Introducing Cats and Kids

August 2019

Audience: Foster Caregivers, Public, Shelter/Rescue Staff & Volunteers

Congratulations on deciding to enrich your and your children's lives by adding a feline friend to your household! Here are steps to follow to ensure happy and safe interactions for all.

The first few days in a new home are often quite stressful for any cat and, on the other hand, very exciting for a child! Make sure to balance your child's enthusiasm for spending time with your kitty with their need for adjustment and alone time. For the first few days, confine your new cat to a quiet and low traffic room in the home. If your children are under 10, this should not be the child's room. Allow your cat to get used to their new surroundings slowly.

Provide a safe space for the cat. Whether it is at the top of a cat tree, or over a baby gate, all cats need to be able to get away when they want to. Teach your kids to respect these hideouts-your cat should know that they are not going to be dragged out of these special places. If you have toddlers, make these spaces inaccessible to them; for older children, explain the reasons and make sure they understand to follow these rules.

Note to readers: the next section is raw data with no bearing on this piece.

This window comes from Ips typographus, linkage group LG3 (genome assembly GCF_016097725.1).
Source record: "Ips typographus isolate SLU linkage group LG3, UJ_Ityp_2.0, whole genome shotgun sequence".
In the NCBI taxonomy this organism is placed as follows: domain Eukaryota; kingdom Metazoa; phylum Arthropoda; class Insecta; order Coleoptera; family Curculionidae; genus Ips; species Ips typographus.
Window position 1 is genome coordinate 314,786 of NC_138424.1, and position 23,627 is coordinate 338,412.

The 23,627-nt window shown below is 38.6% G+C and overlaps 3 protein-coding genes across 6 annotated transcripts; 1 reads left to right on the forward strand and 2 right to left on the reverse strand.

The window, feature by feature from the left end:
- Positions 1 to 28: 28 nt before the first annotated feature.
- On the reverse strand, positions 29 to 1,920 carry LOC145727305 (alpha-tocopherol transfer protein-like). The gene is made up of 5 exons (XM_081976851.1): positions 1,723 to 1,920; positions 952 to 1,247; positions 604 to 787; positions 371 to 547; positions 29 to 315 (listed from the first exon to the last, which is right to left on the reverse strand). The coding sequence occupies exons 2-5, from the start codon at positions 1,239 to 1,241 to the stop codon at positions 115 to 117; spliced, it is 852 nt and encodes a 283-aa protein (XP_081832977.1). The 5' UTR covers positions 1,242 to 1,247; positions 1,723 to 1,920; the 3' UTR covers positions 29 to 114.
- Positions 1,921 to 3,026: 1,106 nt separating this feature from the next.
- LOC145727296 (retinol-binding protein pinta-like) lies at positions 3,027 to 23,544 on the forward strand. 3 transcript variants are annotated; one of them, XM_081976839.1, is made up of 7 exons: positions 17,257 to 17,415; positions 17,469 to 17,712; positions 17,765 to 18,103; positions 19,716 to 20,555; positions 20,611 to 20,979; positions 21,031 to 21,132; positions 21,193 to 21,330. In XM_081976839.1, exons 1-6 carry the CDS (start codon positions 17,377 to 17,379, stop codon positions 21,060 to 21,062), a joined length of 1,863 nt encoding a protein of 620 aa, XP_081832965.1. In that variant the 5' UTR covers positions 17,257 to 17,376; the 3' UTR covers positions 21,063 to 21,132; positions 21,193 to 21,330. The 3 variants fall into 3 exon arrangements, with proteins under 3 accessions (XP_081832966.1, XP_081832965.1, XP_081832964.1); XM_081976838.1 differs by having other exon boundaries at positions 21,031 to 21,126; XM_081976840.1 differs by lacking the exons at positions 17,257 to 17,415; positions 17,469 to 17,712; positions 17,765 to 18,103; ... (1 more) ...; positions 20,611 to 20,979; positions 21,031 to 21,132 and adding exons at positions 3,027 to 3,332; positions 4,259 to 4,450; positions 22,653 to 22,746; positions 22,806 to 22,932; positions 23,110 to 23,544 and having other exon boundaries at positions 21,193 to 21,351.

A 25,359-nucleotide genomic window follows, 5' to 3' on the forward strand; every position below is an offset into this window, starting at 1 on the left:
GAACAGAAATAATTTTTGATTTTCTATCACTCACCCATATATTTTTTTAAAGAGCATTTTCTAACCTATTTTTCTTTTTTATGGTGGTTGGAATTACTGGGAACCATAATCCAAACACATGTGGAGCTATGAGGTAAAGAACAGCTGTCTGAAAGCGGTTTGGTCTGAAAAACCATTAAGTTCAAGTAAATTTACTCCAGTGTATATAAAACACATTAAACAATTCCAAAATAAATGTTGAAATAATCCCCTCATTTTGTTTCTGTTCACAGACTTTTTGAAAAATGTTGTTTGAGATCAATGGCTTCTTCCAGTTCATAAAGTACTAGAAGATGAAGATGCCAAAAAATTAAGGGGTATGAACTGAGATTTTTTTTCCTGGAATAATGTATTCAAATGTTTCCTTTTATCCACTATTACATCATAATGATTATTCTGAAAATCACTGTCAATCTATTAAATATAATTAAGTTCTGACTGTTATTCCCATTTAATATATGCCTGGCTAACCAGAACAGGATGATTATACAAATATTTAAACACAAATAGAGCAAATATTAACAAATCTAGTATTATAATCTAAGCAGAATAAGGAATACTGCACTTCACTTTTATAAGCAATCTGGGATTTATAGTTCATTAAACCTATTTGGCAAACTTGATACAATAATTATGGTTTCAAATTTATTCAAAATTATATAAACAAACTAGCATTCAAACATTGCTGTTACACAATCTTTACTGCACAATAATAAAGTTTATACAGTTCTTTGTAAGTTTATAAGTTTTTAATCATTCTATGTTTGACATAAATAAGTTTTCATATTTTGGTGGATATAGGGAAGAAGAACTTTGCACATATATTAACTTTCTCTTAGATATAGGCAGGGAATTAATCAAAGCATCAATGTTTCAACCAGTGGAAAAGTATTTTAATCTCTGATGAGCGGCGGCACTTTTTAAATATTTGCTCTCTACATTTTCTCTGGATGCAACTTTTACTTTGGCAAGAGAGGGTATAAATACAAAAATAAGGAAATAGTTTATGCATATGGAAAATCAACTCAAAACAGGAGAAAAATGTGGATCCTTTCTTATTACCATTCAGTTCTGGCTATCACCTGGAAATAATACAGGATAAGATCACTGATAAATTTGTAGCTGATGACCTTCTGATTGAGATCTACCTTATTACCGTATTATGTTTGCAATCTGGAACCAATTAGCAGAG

Teach kids about cat behavior and body language. Teach them basic body language so they know when your cat is happy and when they need a break. All children, even the youngest, can be involved in cat care: helping with feeding, playing with interactive toys, cleaning the litter boxes, or grooming. These positive interactions will make both your cat and your kids feel good!

Teach kids appropriate animal handling and keep kitty's nails trimmed. A cat who is chased or picked up incorrectly is likely to scratch or bite your child, either by accident or in a defensive manner.

Teach kids to respect a cat's boundaries while eating, drinking, or sleeping and to never bother a cat who is using or about to use the litter box.

Be a role model and let your children see you handling the kitty respectfully. Talk to them about why you are handling your kitty the way you are. Make sure kids know it's not ok to roughhouse with the kitty while playing.

No matter how old your kids are, remember that you are the adult and are the responsible one-for the kids and for the pets! While duties can be assigned to children, such as refreshing the water and cleaning the litter box, they should always be monitored by the parents. The health and well being of the animals is ultimately the sole responsibility of the adults in the home.

The best relationships are made when parents involve themselves in their kids' and cats' interactions. Watch for inappropriate behavior from both felines and human kids. Be aware of how your cat and kids feel about each other. These steps will help you and your family enjoy a positive, loving relationship with your new cat!

This document created by the San Francisco SPCA with a grant from Maddie's Fund®.

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